Acceptance digs wells

By Dave Henning / December 26, 2017

“Rejection builds fences.  Acceptance digs wells.”- John Ortberg

“See what great love the Father has lavished on us, that we should be called children of God.  And that is what we are! . . .  And what we will be has not yet been made known.”- 1 John 3:1-2

John Ortberg concludes Chapter 11 of I’d Like You More . . . as he tells us that the rabbis in Jesus’ day talked about “building a fence around the law.”  As a result, rabbis took a specific law and extended it out further.  Thus, they created a safe boundary.

However, this fence-building creates rejection.  In contrast, Jesus’ acceptance of the Samaritan woman dug a well of living water.  Jesus offered the Samaritan woman, the poster girl for shame, an acceptance greater than her rejections.  Pastor Ortberg offers these words of encouragement:

“God has an amazing way of taking our biggest mistakes, our biggest wounds, . . . biggest scars, . . . and biggest hurts and using them to enable us to do ministry and become messengers for Jesus with people we never thought we could reach because he’s Jesus.”

In addition, Lewis Smedes notes three conventional human responses to shame:

  1. lowering our ideals to the level of our abilities (our hearts know better)
  2. making ourselves acceptable enough to satisfy the ideals we already have (we can’t make ourselves acceptable)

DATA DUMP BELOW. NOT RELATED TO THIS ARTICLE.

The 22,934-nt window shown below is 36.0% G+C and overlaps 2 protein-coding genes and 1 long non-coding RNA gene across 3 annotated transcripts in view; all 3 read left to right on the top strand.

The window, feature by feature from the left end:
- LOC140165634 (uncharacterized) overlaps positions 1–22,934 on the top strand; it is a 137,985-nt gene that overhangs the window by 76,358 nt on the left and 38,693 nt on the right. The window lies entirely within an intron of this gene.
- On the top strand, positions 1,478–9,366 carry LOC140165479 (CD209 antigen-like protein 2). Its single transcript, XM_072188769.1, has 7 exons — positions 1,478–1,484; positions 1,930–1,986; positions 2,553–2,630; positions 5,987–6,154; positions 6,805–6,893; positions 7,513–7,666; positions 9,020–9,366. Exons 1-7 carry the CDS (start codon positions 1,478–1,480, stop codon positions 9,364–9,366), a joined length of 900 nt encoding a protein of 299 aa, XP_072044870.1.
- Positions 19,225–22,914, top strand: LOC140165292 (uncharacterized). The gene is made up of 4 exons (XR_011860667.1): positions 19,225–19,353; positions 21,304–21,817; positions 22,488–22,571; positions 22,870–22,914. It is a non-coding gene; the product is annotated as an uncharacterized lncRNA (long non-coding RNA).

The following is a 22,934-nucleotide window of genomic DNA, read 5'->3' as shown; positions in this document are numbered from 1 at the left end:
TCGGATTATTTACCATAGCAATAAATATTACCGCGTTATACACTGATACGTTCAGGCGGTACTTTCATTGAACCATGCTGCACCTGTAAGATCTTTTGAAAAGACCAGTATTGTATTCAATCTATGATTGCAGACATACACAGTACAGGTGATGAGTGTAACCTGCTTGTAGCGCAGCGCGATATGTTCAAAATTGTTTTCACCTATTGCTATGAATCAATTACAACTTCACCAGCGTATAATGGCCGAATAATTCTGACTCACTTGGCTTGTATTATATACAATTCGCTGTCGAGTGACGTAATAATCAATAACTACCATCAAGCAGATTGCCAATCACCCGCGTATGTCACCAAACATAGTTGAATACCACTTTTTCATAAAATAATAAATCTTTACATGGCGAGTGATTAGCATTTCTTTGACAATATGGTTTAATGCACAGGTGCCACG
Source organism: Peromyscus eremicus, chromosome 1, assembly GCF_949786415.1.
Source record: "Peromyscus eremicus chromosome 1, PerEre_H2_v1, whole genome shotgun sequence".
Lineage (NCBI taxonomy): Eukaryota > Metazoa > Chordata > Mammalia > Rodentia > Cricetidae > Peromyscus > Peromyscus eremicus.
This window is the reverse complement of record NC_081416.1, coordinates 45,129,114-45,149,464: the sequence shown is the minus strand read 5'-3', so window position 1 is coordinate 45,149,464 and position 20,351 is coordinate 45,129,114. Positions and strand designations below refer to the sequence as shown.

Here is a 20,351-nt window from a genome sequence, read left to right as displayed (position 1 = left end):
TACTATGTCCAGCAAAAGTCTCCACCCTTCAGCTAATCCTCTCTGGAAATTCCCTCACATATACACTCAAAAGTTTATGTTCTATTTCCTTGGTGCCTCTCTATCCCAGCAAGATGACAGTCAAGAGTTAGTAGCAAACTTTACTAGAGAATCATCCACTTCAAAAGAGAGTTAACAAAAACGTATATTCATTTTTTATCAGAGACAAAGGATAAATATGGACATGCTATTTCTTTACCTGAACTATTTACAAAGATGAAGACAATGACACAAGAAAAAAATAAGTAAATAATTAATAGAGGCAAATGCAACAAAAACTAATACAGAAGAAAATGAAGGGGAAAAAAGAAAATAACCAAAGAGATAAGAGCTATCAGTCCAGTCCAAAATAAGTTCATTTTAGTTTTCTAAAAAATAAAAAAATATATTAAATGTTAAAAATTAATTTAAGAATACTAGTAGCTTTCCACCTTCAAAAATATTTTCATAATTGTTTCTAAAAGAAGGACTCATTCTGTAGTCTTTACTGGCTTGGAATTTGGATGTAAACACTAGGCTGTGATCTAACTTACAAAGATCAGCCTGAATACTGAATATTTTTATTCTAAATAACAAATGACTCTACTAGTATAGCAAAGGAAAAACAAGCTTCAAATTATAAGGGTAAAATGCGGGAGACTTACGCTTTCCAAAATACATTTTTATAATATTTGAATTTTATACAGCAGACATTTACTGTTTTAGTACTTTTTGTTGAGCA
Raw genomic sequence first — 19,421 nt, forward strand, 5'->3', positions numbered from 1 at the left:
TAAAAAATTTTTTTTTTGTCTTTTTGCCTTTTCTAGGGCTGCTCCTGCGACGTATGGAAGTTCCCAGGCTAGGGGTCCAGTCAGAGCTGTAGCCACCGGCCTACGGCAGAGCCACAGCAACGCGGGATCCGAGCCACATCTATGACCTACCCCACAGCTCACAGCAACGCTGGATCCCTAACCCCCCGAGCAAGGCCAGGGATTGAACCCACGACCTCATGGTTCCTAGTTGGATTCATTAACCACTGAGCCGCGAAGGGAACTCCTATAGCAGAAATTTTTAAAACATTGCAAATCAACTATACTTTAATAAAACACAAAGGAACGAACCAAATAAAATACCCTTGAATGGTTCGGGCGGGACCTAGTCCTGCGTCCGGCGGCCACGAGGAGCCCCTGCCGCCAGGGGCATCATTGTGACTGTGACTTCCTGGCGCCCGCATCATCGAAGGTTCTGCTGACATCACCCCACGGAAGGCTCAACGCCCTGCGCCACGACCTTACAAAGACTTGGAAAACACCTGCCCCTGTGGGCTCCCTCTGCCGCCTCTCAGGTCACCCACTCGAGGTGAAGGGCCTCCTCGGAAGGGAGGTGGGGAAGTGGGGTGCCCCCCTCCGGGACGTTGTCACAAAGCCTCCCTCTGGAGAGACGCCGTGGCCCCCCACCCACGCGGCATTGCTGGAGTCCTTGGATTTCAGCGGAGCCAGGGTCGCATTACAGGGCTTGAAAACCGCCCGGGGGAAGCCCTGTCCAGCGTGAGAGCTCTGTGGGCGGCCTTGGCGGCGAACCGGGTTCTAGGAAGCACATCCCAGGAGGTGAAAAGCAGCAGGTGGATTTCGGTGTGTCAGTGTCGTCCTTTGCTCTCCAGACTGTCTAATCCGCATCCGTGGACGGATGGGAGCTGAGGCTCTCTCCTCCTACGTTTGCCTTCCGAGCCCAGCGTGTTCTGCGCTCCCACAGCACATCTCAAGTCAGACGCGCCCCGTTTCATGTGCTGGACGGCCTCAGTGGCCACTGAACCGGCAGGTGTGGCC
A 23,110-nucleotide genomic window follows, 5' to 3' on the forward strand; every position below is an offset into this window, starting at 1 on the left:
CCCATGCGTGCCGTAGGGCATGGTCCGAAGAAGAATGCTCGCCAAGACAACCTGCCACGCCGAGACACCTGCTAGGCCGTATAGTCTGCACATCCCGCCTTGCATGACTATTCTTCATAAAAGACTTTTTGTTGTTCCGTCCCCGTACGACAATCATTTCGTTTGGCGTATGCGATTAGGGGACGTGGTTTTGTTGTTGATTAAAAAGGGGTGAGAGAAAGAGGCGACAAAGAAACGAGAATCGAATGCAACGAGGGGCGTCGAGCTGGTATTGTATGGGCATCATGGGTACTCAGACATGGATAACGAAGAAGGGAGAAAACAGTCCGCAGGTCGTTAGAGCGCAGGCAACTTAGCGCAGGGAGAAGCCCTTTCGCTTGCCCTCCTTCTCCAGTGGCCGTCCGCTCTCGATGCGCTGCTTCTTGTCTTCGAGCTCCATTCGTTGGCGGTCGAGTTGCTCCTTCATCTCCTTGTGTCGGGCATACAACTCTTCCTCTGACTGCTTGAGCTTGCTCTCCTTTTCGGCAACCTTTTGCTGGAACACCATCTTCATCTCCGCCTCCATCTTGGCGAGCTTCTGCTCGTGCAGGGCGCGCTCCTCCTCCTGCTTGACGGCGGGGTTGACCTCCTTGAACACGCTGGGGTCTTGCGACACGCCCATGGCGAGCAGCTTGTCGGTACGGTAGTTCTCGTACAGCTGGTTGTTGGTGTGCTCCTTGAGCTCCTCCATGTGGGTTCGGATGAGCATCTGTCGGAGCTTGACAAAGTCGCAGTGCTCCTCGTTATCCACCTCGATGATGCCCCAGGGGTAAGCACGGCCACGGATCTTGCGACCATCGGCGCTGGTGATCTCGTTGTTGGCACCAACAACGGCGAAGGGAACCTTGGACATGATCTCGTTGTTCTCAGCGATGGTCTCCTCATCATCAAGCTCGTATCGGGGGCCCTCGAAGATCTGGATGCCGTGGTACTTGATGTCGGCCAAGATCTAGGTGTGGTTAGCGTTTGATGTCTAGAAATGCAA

3. persuading ourselves we’re just fine the way we are (it’s impossible to convince our consciences – they started the nagging in the first place)

According to Mr. Smedes (Shame and Grace), the only answer centers on “a spiritual experience of grace. . . .  The experience of being accepted is the beginning of healing for the feeling of being unacceptable.”

In conclusion, John reminds us that self-acceptance cannot overcome the power of self-rejection.  Acceptance in the grace of all-knowing love creates freedom.  We need to meet Jesus at the well.

Today’s question: What Bible verses help(ed) you discover Jesus’ acceptance – bigger than your rejections?  Please share.

Tomorrow’s blog: “The antidote to secret hate – open repair”

About the author

Dave Henning

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